The hedge fund manager who raised the price on an AIDS drug 3,000 % is being asked to answer for his price gouging efforts by a bipartisan Senate investigation.
By now, we all know who Martin Shkreli is, and if you don’t, he’s the hedge fund millionaire who purchased a drug used to treat AIDS patients and jacked up the price by 3,000 percent to $750 a pill. Shkreli, the CEO of Turing Pharmaceuticals, was notified today of the initiation of an official investigation by the U.S. Senate and told to respond to a request for documentation and information “as soon as practicable.”
U.S. Senators Susan Collins (R-Maine) and Claire McCaskill (D-Mo.), who together lead the Senate Special Committee on Aging, today announced a bipartisan Senate investigation into pharmaceutical drug pricing. The announcement follows a series of media reports detailing dramatic drug price increases—often on older, off-patent drugs—after the acquisition or merger of pharmaceutical companies.
“The sudden, aggressive price hikes for a variety of drugs used widely for decades affect patients and health care providers and the overall cost of health care. These substantial increases have the potential to inflate the cost of health care for Americans, especially our seniors, by hundreds of millions of dollars each year,” said Chairman Collins. “Given the potential harm to patients across our country who rely on these drugs for critical care and treatment, the Senate Special Committee on Aging considers these massive price increases worthy of a serious, bipartisan investigation into the causes, impacts, and potential solutions.”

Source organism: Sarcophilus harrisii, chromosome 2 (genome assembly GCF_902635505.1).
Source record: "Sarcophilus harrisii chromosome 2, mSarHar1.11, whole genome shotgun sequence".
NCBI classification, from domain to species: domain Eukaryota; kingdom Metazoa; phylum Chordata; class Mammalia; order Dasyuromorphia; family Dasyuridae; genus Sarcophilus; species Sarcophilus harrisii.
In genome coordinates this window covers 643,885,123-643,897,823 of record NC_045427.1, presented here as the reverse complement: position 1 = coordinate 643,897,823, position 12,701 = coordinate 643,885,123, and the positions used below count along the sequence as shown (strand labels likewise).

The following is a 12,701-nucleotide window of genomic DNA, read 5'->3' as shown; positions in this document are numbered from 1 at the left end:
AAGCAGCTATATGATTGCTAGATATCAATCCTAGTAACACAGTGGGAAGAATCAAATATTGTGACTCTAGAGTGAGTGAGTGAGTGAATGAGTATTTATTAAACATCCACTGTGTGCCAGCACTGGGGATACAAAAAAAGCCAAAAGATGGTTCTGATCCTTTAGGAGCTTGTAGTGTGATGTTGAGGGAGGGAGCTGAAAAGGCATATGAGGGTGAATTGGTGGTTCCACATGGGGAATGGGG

“Some of the recent actions we’ve seen in the pharmaceutical industry—with corporate acquisitions followed by dramatic increases in the prices of pre-existing drugs—have looked like little more than price gouging,” said McCaskill, former Missouri State Auditor and courtroom prosecutor. “We need to get to the bottom of why we’re seeing huge spikes in drug prices that seemingly have no relationship to research and development costs. I’m proud to help lead this bipartisan investigation so that we can find some answers the public wants and deserves.”
The Senators have requested documents and information from four pharmaceutical companies: Valeant Pharmaceuticals, Turing Pharmaceuticals, Retrophin Inc, and Rodelis Therapeutics. Each request focuses on drugs that have seen recent and significant spikes in price.
“We seek your cooperation with this investigation so that the Committee may better understand drug pricing and related regulatory and public policy concerns. In particular, the Committee wishes to learn more about Turing Pharmaceuticals’ recent acquisition of the rights to sell Daraprim, a drug used to treat and prevent infections, from Impax Laboratories and Turing’s subsequent decision to increase the price of Daraprim from $13.50 to $750 [per tablet],” reads the Senators’ letter to Turing Pharmaceuticals CEO Martin Shkreli.
The Committee’s investigation will include an examination of:
- Substantial price increases on recently acquired off-patent drugs;
- Mergers and acquisitions within the pharmaceutical industry that have sometimes led to dramatic increases in off-patent drug prices; and
- The Food and Drug Administration’s role in the drug approval process for generic drugs, the agency’s distribution protocols, and, if necessary, its off-label regulatory regime.
The Senate Special Committee on Aging has tentatively scheduled an initial hearing on this issue for December 9, 2015 and will hold subsequent hearings, as needed, in the following months.
Seniors account for 13 percent of the population but account for 34 percent of the all prescription medication used. More than 40 percent of seniors take five or more prescription drugs per day.
The letter to Valeant Pharmaceuticals is available on the committee’s website HERE. The letter to Turing Pharmaceuticals is available HERE. The letter to Retrophin, Inc. is available HERE. The letter to Rodelis Therapeutics is available HERE.